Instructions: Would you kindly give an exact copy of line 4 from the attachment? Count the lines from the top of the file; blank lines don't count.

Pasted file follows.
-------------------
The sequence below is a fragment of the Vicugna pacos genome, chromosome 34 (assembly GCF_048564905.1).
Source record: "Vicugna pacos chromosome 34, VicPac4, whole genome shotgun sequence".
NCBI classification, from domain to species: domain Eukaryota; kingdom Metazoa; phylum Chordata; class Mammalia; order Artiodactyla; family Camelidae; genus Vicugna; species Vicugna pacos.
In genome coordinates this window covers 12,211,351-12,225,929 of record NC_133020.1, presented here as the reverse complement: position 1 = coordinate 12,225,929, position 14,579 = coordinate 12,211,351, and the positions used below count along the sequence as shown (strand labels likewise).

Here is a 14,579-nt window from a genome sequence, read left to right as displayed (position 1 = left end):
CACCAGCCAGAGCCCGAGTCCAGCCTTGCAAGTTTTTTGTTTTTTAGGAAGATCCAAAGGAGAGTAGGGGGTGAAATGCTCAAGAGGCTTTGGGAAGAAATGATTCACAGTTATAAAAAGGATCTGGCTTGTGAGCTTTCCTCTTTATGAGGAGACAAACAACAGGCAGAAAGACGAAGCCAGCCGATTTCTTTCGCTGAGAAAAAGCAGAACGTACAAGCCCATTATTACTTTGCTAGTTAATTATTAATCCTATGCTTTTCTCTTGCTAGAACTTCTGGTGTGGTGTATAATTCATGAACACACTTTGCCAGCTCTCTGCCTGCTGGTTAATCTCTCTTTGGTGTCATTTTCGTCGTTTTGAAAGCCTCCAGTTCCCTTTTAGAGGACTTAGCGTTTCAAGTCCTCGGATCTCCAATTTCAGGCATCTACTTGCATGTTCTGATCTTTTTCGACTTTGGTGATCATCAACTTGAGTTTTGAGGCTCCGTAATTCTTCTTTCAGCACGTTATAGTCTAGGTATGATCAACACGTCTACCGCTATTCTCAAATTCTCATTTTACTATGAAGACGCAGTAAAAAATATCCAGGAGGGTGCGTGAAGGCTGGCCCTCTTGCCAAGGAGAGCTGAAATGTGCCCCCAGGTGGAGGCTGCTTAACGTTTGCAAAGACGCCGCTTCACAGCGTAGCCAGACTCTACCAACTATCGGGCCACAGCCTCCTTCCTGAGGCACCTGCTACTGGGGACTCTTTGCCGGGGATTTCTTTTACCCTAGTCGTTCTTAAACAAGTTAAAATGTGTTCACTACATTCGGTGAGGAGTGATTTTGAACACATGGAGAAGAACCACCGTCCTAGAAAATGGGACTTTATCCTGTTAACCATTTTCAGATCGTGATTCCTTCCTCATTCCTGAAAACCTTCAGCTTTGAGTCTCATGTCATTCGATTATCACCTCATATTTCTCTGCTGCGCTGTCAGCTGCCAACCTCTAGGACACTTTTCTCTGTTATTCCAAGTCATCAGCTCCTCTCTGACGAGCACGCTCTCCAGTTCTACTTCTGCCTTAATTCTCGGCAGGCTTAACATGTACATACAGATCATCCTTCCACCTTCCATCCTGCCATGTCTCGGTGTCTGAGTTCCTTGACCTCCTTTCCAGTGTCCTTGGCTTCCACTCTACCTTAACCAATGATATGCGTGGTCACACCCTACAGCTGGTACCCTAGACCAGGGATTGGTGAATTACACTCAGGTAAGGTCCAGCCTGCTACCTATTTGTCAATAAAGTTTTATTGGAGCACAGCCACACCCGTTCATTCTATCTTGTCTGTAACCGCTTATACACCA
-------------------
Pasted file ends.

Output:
In genome coordinates this window covers 12,211,351-12,225,929 of record NC_133020.1, presented here as the reverse complement: position 1 = coordinate 12,225,929, position 14,579 = coordinate 12,211,351, and the positions used below count along the sequence as shown (strand labels likewise).